Sermons > Third Sunday after Epiphany


26 Jan 2014

“Is Christ divided?  Was Paul crucified for you:  Or were you baptized in the name of Paul?”  (1 Cor. 1:13)                                           In the name …

This past week I completed my Epiphany home visitations to all of our parishioners for the 25th time.  I now have the routes pretty much down to a routine even with an occasional new house here or there.  But then there’s Montague.  Get off the beaten path up there and I could end up in California.  I was making a visit on one side of this mountain.  I mentioned to the family I was visiting that I would have to backtrack down their road to get to the center of Montague and my next house.  Instead, they told me to just take the road no more than a hundred feet from their driveway.  The road didn’t even have a street sign on it.  Plus, I was told that once I got to the top of mountain it would turn into a dirt road, but that it was kept up really well.  All I had to do, they said, was something like turn right here, bear left there, and in no time I would be in Montague Center.  Well, I don’t know what I did up there on top of that mountain, but I got lost.  After a while I just started aiming for roads that went downhill.  If I could get off the mountain, I figured I would be able to get my bearings.  And eventually after enough of driving downhill, I did end up on Route 47 and was able to finish up my visitations.  It wasn’t how I thought I was going to get to the next house, but it got me there nonetheless.

Yesterday the Week of Prayer for Christian Unity came to a close.  This is why we have been asked to read from First Corinthians:  “[Let] there be no divisions among you, but that you be united in the same mind and in the same purpose.” (1:10)  We’re hoping that the worldwide prayers for respect among all kinds of different Christians may result in spiritual unity.  And this is why I shared with you my Montague story.  There are different roads out there, some well traveled and familiar others unmarked and unknown, but they all have the potential of getting us to where we need to go.  Churches need to better embrace this message.  Even 2,000 years ago at the birth of Christianity, people were already pulling apart into separate groups.  One was saying they were Pauline Christians, another that they belonged to Apollos, still another said that Peter was the true apostle.  And to all of this Paul says quite abruptly:  Did I suffer crucifixion for you?  Were you baptized in my name?  Why are you concentrating on the messenger and not the message?  Paul scolds those first few Christians for, in his words, their rivalries.  They were trying to divide the church by saying that Jesus was only with them and not with others.  It was arrogant then, and it’s just as arrogant today.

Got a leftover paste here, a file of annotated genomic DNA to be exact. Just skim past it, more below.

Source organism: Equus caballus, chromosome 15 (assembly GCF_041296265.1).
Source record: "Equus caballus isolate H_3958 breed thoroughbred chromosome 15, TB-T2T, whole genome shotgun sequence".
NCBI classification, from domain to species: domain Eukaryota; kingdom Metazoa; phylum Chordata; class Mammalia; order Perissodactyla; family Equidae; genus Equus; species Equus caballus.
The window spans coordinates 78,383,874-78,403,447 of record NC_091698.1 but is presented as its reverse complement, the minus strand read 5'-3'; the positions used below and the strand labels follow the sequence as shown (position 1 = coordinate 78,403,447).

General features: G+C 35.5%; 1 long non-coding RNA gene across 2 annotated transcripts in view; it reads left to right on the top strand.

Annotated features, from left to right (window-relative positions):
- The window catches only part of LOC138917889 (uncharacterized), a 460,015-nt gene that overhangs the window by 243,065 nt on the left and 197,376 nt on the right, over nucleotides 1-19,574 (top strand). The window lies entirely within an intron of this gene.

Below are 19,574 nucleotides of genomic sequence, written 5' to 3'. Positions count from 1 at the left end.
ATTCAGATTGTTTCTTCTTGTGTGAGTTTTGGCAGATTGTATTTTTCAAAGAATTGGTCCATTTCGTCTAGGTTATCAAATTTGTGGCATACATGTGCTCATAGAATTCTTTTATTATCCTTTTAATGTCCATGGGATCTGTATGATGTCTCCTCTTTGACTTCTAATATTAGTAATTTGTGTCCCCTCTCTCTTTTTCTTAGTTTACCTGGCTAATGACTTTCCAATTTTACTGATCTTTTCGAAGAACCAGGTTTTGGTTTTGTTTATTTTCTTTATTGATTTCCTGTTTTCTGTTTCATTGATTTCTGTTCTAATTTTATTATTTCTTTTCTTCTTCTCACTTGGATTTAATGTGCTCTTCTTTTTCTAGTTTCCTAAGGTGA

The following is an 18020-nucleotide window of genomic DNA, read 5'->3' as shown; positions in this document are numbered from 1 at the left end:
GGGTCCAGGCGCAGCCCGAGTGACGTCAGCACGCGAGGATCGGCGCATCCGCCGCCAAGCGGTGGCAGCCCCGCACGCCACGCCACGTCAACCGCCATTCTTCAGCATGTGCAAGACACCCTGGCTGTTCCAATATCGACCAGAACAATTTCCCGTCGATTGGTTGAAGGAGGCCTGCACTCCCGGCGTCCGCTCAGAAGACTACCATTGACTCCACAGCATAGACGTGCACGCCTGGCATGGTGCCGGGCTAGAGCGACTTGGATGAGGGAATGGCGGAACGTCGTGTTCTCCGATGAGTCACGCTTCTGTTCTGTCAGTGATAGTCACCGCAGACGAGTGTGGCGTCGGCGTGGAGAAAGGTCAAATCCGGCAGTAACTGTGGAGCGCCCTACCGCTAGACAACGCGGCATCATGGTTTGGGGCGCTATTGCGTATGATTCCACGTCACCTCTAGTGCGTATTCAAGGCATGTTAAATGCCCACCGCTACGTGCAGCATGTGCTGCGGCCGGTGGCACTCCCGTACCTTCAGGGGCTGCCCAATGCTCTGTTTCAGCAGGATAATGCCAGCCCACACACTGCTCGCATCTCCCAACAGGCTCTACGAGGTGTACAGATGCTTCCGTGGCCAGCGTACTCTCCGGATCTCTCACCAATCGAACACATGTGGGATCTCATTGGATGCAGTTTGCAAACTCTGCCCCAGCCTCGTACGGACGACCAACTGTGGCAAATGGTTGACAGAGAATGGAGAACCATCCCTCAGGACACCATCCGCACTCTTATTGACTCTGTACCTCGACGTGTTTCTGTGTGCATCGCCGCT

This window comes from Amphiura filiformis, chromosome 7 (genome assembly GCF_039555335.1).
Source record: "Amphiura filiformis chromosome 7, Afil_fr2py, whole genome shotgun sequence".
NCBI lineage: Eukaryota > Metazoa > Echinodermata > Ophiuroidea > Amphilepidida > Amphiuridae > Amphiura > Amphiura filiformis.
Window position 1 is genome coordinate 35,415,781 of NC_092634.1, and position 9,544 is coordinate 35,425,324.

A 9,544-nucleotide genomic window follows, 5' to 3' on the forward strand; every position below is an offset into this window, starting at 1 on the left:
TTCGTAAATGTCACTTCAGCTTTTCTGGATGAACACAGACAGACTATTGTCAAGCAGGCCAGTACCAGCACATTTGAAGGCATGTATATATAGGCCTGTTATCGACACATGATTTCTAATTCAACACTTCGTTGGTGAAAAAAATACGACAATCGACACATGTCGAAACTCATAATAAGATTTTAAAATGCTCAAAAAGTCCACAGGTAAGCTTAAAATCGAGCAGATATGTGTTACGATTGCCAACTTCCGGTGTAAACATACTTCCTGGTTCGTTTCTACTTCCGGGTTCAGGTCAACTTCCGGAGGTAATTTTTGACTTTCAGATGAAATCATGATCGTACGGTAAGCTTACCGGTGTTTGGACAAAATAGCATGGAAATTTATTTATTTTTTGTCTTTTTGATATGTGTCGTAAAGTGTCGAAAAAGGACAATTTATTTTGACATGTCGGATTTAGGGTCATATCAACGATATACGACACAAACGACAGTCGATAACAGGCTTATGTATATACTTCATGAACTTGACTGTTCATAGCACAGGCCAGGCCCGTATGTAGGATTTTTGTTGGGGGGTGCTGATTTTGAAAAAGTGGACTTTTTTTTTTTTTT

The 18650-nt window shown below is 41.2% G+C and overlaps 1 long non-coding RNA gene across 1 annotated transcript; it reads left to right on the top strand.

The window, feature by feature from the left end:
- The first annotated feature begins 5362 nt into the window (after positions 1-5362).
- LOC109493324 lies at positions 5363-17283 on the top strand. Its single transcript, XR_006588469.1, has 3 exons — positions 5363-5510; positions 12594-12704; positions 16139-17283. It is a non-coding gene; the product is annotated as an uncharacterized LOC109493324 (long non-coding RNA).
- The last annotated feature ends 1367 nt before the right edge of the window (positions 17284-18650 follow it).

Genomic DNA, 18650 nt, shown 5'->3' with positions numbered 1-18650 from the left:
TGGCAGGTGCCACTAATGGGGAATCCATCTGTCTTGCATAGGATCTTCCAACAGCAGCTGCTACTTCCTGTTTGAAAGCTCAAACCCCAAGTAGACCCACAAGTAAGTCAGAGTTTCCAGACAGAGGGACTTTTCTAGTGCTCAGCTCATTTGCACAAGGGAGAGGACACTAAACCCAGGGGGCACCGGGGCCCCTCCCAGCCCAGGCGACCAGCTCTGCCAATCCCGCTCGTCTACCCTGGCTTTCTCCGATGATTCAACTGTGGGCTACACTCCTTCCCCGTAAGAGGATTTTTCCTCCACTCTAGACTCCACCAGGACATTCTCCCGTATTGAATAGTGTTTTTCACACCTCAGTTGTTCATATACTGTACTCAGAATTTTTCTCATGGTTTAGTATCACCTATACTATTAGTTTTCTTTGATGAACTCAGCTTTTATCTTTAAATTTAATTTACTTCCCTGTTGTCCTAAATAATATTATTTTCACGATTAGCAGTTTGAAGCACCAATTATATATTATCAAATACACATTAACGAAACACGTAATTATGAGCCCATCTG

Christ is as fully with the worshippers at Holy Family, Holy Spirit, South Deerfield Congregational and the Assembly of God meeting at Frontier High School as He is here.  Different churches have different practices, different personalities and different concerns, but the same Jesus.  Those differences speak to our differences, not to a different Christ.  The Corinthian Christians couldn’t have numbered more than a few hundred people and already in that first generation of believers, there were differences.  But Paul doesn’t condemn differences.  He condemns divisions.  A little later in this same epistle to the Corinthian church Paul will say, “I have become all things to all people …” (1 Cor. 9:22)  There were differences and Paul works accordingly.  He doesn’t deny the differences.  He changes to deal with them.  Different shouldn’t have to lead to division, and it is division that Paul condemns in the church.